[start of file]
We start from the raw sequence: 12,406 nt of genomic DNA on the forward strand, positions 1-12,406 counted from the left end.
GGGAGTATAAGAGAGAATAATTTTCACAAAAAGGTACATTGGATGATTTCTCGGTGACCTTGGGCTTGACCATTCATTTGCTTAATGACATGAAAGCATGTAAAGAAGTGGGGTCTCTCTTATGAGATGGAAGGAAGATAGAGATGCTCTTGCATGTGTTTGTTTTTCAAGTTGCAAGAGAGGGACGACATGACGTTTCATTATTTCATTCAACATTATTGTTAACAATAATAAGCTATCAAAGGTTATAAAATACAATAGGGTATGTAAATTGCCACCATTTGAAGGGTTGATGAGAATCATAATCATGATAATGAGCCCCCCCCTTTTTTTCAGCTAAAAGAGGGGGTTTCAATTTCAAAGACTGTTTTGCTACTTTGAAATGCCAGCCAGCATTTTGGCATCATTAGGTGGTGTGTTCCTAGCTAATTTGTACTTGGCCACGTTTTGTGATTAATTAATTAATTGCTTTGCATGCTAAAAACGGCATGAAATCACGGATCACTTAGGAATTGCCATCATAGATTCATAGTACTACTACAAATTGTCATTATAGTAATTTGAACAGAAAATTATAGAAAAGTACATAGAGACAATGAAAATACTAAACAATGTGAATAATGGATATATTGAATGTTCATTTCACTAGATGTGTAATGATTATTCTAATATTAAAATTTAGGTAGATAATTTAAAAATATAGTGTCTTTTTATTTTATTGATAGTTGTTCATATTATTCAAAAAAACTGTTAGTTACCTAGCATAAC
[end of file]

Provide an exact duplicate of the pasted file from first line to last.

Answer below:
We start from the raw sequence: 12,406 nt of genomic DNA on the forward strand, positions 1-12,406 counted from the left end.
GGGAGTATAAGAGAGAATAATTTTCACAAAAAGGTACATTGGATGATTTCTCGGTGACCTTGGGCTTGACCATTCATTTGCTTAATGACATGAAAGCATGTAAAGAAGTGGGGTCTCTCTTATGAGATGGAAGGAAGATAGAGATGCTCTTGCATGTGTTTGTTTTTCAAGTTGCAAGAGAGGGACGACATGACGTTTCATTATTTCATTCAACATTATTGTTAACAATAATAAGCTATCAAAGGTTATAAAATACAATAGGGTATGTAAATTGCCACCATTTGAAGGGTTGATGAGAATCATAATCATGATAATGAGCCCCCCCCTTTTTTTCAGCTAAAAGAGGGGGTTTCAATTTCAAAGACTGTTTTGCTACTTTGAAATGCCAGCCAGCATTTTGGCATCATTAGGTGGTGTGTTCCTAGCTAATTTGTACTTGGCCACGTTTTGTGATTAATTAATTAATTGCTTTGCATGCTAAAAACGGCATGAAATCACGGATCACTTAGGAATTGCCATCATAGATTCATAGTACTACTACAAATTGTCATTATAGTAATTTGAACAGAAAATTATAGAAAAGTACATAGAGACAATGAAAATACTAAACAATGTGAATAATGGATATATTGAATGTTCATTTCACTAGATGTGTAATGATTATTCTAATATTAAAATTTAGGTAGATAATTTAAAAATATAGTGTCTTTTTATTTTATTGATAGTTGTTCATATTATTCAAAAAAACTGTTAGTTACCTAGCATAAC